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Click below to preview the following sample chapters from The Attention Deficit Workplace.

 

In Early 2000, I traveled to Westminster, Colorado, with several members of Active’s senior management team. We were there for a tour of the company we recently acquired, LeagueLink.com, servicing Little Leagues and other team sports. Jon Belmonte, one of the LeagueLink.com’s quirky founders, assembled his staff of 40 in a conference room and introduced us to everyone.

After introductory comments, he then asked another: “How many people are related to someone else in this room?” The other half of the room raised their hands. This was a very, very tight-knit company, I thought.

As a self-professed workaholic, I see the basic logic in workplace romance, but I’ve also seen its downside. Cupid’s arrow can strike an emotional bull’s-eye or cause a gaping wound. Workplace romances aren’t a distraction so long as they bring with them harmony and remain positive. When they turn tumultuous, a lovers’ quarrel can affect the morale of entire divisions of companies. This is why people often frown upon workplace romances.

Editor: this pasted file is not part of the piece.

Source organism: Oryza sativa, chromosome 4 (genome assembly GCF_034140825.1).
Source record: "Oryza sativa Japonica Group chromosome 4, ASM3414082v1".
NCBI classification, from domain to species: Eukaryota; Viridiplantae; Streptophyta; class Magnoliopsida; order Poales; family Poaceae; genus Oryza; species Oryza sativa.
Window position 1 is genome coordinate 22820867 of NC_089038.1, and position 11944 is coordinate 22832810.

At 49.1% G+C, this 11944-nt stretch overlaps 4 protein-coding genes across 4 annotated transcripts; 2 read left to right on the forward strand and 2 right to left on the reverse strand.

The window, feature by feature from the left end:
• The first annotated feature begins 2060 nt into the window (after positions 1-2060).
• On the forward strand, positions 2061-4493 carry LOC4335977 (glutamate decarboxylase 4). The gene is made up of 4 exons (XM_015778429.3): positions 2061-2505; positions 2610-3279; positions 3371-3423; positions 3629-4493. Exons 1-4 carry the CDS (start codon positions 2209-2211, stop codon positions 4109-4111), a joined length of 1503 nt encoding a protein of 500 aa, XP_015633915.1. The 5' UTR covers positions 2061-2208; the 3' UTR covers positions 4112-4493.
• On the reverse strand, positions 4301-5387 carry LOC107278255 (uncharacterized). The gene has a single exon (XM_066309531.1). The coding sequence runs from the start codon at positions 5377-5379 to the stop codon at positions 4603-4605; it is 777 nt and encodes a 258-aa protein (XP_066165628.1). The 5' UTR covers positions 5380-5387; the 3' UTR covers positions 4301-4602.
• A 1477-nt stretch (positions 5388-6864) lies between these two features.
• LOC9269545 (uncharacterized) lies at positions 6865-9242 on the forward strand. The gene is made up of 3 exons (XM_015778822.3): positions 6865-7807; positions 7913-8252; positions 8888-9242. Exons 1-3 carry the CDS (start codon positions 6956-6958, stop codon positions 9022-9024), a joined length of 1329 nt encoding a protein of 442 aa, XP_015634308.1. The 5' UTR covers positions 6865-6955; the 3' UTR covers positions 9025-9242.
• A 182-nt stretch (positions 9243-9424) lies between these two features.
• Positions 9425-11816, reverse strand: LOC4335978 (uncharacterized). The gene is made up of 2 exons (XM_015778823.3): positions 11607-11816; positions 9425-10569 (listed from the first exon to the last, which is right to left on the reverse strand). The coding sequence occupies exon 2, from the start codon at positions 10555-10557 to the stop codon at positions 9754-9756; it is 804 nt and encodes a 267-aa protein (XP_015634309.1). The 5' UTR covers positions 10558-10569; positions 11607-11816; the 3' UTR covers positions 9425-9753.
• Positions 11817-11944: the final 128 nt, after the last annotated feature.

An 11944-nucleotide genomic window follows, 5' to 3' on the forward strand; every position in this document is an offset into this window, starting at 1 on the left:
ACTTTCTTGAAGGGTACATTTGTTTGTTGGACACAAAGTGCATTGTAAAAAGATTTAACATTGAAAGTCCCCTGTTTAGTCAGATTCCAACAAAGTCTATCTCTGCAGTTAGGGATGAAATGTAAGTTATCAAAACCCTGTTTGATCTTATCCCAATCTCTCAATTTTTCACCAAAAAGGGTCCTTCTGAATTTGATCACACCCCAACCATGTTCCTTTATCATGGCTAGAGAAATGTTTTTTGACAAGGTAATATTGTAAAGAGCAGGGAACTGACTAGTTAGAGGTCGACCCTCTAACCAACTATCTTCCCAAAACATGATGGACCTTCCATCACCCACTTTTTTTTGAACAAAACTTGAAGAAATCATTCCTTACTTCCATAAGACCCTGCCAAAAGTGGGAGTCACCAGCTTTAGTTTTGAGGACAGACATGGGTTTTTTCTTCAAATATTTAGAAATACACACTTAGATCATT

Then there’s sex. You can’t prohibit sex from consenting partners who are colleagues, (will we ever see a new hit television series called “Desperate Wives in Business Development”?) Think about it. Being in close proximity with the opposite sex eight hours a day is probably more time than one will spend with one’s spouse. There’s even a term for female assistants to male bosses; they’re called “work wives.”


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